It behooves every American who takes collapse seriously and is consciously preparing for it, to learn healthcare skills. An individual can enroll in or audit almost any basic emergency lifesaving or first aid course at local community colleges or hospitals around the country. Health care professionals who are preparing for collapse can take their preparation to the next level by offering informal workshops on various aspects of healthcare for non-professionals. Moreover, a basic knowledge of herbal remedies and a generous inventory of them is essential, not only as access to traditional healthcare diminishes but as herbal remedies themselves become more difficult to acquire in terms of prices and the likelihood of government control or elimination of them.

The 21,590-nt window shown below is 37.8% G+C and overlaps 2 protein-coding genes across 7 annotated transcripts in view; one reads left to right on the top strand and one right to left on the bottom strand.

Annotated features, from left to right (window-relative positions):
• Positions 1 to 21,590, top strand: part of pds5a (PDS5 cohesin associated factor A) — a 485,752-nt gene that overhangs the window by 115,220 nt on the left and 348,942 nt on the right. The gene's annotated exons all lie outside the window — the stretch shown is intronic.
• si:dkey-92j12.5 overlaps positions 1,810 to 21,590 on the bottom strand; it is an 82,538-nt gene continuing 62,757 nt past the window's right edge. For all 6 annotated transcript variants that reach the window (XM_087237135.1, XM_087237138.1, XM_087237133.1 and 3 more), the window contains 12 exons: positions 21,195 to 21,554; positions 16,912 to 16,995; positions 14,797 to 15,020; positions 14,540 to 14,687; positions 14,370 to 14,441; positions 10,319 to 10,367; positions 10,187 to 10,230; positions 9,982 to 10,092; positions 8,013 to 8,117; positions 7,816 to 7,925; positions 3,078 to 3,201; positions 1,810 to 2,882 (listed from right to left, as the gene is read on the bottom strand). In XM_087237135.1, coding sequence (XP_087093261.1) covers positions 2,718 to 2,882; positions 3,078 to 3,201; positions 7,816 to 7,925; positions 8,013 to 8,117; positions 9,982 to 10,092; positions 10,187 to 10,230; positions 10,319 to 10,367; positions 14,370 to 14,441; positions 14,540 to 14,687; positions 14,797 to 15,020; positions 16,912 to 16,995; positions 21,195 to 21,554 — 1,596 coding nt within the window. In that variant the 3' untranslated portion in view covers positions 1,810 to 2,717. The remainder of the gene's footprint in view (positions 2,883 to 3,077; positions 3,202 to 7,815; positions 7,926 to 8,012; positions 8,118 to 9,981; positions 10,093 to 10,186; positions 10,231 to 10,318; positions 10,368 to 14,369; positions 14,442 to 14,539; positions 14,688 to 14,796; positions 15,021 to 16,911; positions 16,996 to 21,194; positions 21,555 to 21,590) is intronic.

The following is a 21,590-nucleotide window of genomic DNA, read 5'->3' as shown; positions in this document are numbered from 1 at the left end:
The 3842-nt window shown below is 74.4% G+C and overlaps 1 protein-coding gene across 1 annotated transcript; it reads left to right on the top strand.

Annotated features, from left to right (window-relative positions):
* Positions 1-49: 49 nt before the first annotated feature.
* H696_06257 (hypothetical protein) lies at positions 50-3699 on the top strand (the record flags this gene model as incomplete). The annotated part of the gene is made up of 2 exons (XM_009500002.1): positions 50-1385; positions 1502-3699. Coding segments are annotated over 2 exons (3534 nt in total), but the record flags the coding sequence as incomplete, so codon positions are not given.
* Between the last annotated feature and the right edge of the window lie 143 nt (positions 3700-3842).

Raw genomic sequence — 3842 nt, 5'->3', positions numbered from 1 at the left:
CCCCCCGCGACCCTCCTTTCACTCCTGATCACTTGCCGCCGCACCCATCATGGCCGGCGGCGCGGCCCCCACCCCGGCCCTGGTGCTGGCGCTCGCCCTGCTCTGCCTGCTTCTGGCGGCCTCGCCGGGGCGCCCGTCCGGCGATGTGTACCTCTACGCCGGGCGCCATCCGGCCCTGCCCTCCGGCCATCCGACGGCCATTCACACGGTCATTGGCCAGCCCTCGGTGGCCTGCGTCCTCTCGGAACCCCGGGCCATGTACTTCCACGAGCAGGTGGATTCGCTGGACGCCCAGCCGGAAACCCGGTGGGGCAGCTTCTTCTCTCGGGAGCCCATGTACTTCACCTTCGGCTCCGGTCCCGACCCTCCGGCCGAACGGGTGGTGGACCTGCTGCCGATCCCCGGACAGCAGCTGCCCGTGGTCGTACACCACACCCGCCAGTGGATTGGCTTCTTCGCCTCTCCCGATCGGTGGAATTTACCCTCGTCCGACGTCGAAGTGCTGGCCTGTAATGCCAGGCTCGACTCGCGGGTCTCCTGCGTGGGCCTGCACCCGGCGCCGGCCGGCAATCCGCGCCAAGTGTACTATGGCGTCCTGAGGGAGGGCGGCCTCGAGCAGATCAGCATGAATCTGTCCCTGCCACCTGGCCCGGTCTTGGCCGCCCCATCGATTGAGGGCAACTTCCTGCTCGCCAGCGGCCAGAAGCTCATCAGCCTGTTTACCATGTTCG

In addition, the Hesperian Foundation offers a treasure-trove of books and DVD’s for non-professionals such as “Where There Is No Doctor”, “Where There Is No Dentist”, “Where Women Have No Doctor”, a “Handbook For Midwives”, “Helping Health Workers Learn”, and a variety of related topics. People with access to medical supplies may want to consider amassing a cache of them for times when they may not have access to healthcare at all, even if they have health insurance. Those who require specific medications for survival may want to work with their physician or experts in chemistry to stockpile medication or chemical ingredients necessary for the medicines they need. A series of articles by Dan Bednarz such as Peak Oil and Healthcare posted at the Energy Bulletin, offers detailed explanations of the impact of Peak Oil and collapse on the American healthcare system which is so energy and technology-dependent.